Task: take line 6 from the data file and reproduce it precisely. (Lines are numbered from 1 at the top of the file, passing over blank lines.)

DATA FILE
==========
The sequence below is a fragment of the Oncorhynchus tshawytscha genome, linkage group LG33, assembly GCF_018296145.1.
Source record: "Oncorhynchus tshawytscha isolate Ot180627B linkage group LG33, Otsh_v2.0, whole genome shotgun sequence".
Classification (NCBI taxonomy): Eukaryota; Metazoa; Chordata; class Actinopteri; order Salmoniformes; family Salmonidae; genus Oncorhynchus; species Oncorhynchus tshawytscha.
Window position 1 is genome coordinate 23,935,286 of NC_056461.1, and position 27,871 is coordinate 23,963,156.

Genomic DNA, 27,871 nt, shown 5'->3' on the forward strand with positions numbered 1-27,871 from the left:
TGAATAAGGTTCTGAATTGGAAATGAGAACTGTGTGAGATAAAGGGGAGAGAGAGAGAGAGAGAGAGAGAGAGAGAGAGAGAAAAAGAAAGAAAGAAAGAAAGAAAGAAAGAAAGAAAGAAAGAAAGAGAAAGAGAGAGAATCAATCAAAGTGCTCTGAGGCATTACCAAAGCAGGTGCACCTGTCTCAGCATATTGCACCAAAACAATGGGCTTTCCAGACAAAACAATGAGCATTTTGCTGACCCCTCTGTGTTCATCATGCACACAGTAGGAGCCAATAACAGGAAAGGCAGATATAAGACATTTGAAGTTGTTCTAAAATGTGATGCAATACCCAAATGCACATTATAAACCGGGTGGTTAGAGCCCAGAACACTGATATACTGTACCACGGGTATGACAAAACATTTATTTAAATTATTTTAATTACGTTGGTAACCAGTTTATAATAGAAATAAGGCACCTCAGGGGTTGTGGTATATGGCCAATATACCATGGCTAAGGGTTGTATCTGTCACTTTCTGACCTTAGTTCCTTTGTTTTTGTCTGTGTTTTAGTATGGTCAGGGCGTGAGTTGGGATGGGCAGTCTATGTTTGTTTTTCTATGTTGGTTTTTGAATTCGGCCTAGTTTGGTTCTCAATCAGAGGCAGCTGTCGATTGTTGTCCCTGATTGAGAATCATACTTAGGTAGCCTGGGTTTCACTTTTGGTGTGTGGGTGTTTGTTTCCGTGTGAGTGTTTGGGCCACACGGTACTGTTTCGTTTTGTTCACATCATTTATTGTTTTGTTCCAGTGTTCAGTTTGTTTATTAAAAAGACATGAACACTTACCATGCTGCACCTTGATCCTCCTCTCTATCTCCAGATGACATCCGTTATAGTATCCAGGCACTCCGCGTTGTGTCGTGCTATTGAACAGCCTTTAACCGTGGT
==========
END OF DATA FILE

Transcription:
TGAATAAGGTTCTGAATTGGAAATGAGAACTGTGTGAGATAAAGGGGAGAGAGAGAGAGAGAGAGAGAGAGAGAGAGAGAGAAAAAGAAAGAAAGAAAGAAAGAAAGAAAGAAAGAAAGAAAGAAAGAGAAAGAGAGAGAATCAATCAAAGTGCTCTGAGGCATTACCAAAGCAGGTGCACCTGTCTCAGCATATTGCACCAAAACAATGGGCTTTCCAGACAAAACAATGAGCATTTTGCTGACCCCTCTGTGTTCATCATGCACACAGTAGGAGCCAATAACAGGAAAGGCAGATATAAGACATTTGAAGTTGTTCTAAAATGTGATGCAATACCCAAATGCACATTATAAACCGGGTGGTTAGAGCCCAGAACACTGATATACTGTACCACGGGTATGACAAAACATTTATTTAAATTATTTTAATTACGTTGGTAACCAGTTTATAATAGAAATAAGGCACCTCAGGGGTTGTGGTATATGGCCAATATACCATGGCTAAGGGTTGTATCTGTCACTTTCTGACCTTAGTTCCTTTGTTTTTGTCTGTGTTTTAGTATGGTCAGGGCGTGAGTTGGGATGGGCAGTCTATGTTTGTTTTTCTATGTTGGTTTTTGAATTCGGCCTAGTTTGGTTCTCAATCAGAGGCAGCTGTCGATTGTTGTCCCTGATTGAGAATCATACTTAGGTAGCCTGGGTTTCACTTTTGGTGTGTGGGTGTTTGTTTCCGTGTGAGTGTTTGGGCCACACGGTACTGTTTCGTTTTGTTCACATCATTTATTGTTTTGTTCCAGTGTTCAGTTTGTTTATTAAAAAGACATGAACACTTACCATGCTGCACCTTGATCCTCCTCTCTATCTCCAGATGACATCCGTTATAGTATCCAGGCACTCCGCGTTGTGTCGTGCTATTGAACAGCCTTTAACCGTGGT